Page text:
Athletes are not the only ones who get the itchy skin rash known as “athlete’s foot.” Anyone can acquire athlete’s foot if bare feet are exposed to the fungus in the right environment, such as wet school gyms and shower floors.
Athlete’s foot is a very common rash on the skin of the foot. The fungus that causes it grows on warm, damp surfaces such as around pools, public showers and locker rooms. The fungus can cause infection when it comes in contact with conditions that allow it to thrive, including bare damp feet. “Most people, especially teenage boys, are likely to contract athlete’s foot at some point in their lives,” says Dr. Robert Morris, pediatrician at Mattel Children’s Hospital UCLA.
Symptoms include itching, burning, cracking, blistering or peeling areas between the toes, as well as redness and scaling on the soles of the feet and raw skin. Occasionally, the open skin can become infected with bacteria that will cause pain and spreading redness.
The fungus that causes athlete’s foot can spread to other parts of the foot, including toenails, and infect other parts of the body – such as the groin, inner thighs and underarms.
Physicians can generally diagnose athlete’s foot just by looking at the infected feet. Over-the-counter topical antifungal creams and sprays will kill the fungus. For infections that involve the soles, prescription oral medication may be prescribed.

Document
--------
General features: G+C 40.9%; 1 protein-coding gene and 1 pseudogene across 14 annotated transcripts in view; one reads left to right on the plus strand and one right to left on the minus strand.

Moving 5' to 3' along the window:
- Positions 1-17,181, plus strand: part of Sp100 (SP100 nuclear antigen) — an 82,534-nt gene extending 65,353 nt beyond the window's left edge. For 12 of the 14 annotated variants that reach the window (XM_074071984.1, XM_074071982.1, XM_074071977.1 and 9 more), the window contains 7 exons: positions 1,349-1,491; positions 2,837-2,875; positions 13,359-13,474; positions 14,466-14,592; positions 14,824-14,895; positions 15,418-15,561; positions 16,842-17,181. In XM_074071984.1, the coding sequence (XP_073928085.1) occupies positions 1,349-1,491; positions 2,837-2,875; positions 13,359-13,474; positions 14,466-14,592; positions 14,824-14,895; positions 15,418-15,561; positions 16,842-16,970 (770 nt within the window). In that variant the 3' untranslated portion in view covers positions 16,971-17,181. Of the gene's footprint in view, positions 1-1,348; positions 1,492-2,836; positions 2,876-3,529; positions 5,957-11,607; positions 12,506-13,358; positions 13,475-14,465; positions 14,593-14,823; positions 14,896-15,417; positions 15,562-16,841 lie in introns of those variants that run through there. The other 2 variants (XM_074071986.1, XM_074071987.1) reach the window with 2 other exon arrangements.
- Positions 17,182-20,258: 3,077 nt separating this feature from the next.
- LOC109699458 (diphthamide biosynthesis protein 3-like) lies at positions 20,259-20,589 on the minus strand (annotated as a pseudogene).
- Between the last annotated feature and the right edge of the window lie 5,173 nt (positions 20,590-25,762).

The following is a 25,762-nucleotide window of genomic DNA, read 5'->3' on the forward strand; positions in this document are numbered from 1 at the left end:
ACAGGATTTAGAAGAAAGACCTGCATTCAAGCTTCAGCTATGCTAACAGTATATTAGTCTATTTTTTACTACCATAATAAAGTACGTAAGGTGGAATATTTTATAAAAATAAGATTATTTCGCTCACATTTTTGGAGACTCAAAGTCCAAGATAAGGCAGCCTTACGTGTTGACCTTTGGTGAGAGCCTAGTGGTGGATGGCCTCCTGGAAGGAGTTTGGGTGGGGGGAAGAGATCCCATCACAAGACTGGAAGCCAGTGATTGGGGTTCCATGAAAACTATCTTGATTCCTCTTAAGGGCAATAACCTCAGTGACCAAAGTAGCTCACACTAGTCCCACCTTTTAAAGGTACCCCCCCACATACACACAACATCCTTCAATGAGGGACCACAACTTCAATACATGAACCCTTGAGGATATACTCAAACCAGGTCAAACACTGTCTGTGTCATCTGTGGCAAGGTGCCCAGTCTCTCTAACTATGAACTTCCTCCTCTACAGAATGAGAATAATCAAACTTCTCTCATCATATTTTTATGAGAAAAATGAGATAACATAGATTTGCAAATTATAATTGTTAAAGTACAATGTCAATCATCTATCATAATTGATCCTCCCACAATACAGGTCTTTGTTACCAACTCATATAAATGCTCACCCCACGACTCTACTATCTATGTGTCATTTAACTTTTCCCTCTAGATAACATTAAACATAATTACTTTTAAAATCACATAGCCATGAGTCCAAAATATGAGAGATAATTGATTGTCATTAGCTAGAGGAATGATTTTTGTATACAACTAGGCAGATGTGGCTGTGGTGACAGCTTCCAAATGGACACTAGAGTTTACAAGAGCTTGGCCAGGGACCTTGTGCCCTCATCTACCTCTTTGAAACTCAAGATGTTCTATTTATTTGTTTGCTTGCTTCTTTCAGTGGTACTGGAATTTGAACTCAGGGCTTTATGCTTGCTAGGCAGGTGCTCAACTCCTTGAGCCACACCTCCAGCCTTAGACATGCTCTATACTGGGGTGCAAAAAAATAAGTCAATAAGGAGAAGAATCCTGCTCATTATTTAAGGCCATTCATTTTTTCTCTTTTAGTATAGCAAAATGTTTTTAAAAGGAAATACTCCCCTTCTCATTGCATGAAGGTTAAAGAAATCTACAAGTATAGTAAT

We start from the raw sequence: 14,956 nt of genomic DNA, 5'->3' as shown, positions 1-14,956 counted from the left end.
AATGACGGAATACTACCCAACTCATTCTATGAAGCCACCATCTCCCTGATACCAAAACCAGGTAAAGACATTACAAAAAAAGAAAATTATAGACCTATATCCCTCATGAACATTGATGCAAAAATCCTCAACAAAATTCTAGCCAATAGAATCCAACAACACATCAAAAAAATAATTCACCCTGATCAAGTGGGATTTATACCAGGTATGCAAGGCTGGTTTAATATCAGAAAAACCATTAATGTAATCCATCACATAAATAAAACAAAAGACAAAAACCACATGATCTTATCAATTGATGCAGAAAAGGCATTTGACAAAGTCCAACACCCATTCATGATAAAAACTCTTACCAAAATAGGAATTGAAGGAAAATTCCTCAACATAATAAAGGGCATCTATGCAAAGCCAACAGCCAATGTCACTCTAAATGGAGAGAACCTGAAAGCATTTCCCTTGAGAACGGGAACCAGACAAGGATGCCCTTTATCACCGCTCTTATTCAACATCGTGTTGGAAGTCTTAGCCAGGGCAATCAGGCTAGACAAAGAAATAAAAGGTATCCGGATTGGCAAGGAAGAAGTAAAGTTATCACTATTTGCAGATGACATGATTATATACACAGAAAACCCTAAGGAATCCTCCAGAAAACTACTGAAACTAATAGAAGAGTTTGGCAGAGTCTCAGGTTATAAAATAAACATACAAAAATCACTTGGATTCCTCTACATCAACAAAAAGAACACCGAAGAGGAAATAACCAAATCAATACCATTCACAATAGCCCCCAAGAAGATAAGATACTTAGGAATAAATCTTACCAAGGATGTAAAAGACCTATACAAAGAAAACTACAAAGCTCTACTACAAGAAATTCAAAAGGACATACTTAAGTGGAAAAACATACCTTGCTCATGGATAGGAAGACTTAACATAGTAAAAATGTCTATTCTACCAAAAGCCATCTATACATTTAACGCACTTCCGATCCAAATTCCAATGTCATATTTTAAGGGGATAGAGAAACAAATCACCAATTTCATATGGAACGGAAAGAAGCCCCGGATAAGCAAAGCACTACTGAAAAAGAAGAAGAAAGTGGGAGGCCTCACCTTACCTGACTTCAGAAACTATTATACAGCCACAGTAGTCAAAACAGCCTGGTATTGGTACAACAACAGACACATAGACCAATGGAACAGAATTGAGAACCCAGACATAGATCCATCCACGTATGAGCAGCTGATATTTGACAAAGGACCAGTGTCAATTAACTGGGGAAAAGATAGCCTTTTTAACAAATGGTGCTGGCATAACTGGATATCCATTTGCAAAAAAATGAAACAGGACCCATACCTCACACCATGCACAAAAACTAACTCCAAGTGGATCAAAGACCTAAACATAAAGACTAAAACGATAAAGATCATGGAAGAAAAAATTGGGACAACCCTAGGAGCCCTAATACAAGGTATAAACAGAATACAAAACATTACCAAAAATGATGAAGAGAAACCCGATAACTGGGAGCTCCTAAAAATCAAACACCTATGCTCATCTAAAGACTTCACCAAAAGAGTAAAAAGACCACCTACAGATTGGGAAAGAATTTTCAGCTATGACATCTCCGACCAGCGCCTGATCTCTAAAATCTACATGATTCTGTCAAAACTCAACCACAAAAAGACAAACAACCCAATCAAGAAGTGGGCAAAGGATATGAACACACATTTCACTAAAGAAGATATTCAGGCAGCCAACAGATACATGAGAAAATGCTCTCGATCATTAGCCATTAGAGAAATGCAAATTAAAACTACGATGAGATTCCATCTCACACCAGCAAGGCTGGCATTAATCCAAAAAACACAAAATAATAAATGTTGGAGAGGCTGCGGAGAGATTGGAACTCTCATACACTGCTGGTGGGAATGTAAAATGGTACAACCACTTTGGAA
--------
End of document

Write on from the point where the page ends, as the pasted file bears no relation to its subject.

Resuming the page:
Ways to avoid athlete’s foot include:
• Washing feet every day and drying them thoroughly, especially between the toes.
• Wearing footwear that allows feet to “breathe.”
• Wearing shower sandals or shoes in pool areas, public showers and gyms.
• Using antifungal powder in your sneakers or shoes.
• Keeping home bathroom surfaces – especially showers and tubs – clean.
“Parents should talk to their children about how common these infections are in order to get them to recognize symptoms and seek treatment before the rash becomes more bothersome and uncomfortable,” Dr. Morris advises.
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